Browsing All posts tagged under »propaganda«

Encircling Empire: Report #24—Regime Change

March 16, 2014 by

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In this report, our first for 2014, the reader will find links and article extracts for a selection of some of the very best resources to have been published online, focusing on the topic of regime change, along with an extended essay on Imperialism and Democracy. Here we address the current cases of Venezuela and Ukraine, and […]

Thirty Years After the U.S. Invasion of Grenada, the First Neoliberal War

October 28, 2013 by

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This past Friday, October 25, marked the 30th anniversary of the U.S. invasion of Grenada. There were many meanings and consequences of that invasion, not just for Grenada itself, or for the wider Caribbean region (including the increased militarization of the region in the aftermath, the importation of U.S. national security doctrine, and the scandalous […]

Colonial Feminism, Liberal “Progress,” and the Weakness of the Left

October 12, 2013 by

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[Max Forte: Welcome to Brendan Stone who, along with Donnchadh Mac an Ghoill, joins ZA as a writer.] In view of Quebec’s Charter debate, the resurgence of discussions of the burqa and the niqab, and the continuing stories in the Western press of women’s oppression in Afghanistan, readers may be interested in this update of a paper written in […]

Book Review: Global NATO and the Catastrophic Failure in Libya – Lessons for Africa in the Forging of African Unity, by Horace Campbell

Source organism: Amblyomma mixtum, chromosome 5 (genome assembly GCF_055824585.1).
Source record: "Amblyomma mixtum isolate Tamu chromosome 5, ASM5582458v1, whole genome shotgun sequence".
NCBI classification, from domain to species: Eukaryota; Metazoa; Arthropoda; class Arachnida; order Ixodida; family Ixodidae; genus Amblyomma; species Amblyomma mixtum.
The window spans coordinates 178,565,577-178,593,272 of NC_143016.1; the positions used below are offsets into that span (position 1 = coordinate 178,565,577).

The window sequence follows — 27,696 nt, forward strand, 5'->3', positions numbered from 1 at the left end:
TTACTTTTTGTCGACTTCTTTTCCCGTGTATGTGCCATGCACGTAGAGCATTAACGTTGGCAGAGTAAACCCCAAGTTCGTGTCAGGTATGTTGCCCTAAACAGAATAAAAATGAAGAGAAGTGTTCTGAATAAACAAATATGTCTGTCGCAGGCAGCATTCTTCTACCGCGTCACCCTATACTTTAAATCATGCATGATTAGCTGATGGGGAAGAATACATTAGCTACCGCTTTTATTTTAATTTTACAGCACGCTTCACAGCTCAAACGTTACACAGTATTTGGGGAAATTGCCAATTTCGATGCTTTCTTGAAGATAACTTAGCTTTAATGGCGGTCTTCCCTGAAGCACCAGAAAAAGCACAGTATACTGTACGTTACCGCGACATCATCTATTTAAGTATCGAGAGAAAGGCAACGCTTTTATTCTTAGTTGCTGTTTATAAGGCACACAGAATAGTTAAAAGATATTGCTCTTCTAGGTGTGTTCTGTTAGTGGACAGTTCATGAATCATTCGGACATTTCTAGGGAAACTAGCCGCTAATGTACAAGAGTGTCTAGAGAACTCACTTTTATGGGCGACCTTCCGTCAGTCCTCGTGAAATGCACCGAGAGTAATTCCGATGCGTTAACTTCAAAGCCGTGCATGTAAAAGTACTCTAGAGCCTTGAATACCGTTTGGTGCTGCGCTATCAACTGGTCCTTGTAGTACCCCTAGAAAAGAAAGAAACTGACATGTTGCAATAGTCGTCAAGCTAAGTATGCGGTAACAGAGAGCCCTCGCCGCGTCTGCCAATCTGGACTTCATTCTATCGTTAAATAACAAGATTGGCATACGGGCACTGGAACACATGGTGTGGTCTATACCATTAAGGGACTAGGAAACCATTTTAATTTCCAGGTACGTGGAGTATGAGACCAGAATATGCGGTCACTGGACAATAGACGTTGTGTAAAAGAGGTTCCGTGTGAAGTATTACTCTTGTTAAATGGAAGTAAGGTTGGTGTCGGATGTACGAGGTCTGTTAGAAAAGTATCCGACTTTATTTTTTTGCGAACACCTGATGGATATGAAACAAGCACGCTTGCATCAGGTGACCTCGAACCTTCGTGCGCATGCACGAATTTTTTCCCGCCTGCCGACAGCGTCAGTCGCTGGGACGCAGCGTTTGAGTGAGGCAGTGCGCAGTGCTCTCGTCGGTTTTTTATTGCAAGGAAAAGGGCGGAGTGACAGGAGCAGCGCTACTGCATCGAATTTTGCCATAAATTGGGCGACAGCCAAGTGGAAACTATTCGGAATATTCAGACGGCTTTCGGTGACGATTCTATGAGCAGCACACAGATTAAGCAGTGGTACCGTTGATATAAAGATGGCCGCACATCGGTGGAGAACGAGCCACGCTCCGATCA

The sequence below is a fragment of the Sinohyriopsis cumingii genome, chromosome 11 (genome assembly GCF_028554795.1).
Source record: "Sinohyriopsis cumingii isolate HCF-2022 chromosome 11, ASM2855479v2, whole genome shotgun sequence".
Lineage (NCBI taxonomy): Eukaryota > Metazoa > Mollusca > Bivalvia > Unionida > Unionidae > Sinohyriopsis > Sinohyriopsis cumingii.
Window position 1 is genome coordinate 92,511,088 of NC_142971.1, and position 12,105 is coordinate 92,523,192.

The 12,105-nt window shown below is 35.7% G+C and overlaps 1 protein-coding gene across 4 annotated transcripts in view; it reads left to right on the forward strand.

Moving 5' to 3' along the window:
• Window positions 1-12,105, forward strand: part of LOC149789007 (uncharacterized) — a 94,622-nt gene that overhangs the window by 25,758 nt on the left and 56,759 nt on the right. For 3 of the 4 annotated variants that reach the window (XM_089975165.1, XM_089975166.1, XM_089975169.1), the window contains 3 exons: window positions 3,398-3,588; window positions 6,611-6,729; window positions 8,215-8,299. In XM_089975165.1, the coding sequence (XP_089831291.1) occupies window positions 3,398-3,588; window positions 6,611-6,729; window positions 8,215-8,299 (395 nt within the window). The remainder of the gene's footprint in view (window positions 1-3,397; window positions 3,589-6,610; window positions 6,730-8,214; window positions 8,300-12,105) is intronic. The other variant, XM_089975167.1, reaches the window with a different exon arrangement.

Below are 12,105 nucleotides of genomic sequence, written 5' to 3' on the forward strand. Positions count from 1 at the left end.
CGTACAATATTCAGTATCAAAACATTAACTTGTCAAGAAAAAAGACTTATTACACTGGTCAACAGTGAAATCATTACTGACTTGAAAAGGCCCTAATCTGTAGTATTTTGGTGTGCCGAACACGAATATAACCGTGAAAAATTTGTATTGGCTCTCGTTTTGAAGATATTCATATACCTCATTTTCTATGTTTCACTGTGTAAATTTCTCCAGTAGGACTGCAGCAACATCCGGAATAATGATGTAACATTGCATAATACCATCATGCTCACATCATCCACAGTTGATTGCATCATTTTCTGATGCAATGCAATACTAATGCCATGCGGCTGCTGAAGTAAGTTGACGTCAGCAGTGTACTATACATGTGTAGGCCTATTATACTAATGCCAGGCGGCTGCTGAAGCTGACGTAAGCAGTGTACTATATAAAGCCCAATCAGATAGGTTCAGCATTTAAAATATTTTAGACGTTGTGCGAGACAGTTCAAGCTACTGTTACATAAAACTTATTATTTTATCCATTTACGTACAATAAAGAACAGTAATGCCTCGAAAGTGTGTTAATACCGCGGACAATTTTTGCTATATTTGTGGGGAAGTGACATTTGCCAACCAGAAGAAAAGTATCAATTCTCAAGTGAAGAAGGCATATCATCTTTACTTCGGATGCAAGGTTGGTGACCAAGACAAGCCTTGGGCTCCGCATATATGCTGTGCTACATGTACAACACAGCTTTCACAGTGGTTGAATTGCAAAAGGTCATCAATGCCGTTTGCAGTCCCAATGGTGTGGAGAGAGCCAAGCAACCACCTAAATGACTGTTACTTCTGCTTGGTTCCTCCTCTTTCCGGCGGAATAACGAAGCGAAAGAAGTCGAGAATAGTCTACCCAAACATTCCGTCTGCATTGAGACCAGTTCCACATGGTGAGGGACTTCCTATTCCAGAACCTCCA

October 5, 2013 by

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In October 2011, days after the brutal murder of the Libyan Leader, Colonel Muammar al-Gaddafi, NATO General Secretary, Anders Fogh Rasmussen, declared that the NATO mission in Libya had been one of the most successful in NATO’s history. In his new book, Professor Horace Campbell sets out to analyse that claim, and to analyse the […]

On UNSCR 2118 and Syria: Reality, Resolutions, Representations

September 29, 2013 by

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“One overall objective of any team is to sustain the definition of the situation that its performance fosters. This will involve the over-communication of some facts and the under-communication of others. Given the fragility and the required expressive coherence of the reality that is dramatized by a performance, there are usually facts which, if attention […]

Getting It Right: Hugo Chávez and the “Arab Spring”

April 14, 2013 by

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Some opening vignettes might set the right tone for properly appreciating the question of “who was right” about the so-called Arab Spring. (The notion of there having been an “Arab Spring,” a term first coined by U.S. neoconservatives such as Charles Krauthammer back in 2005, is one that has been subject to radically diverse interpretations, […]

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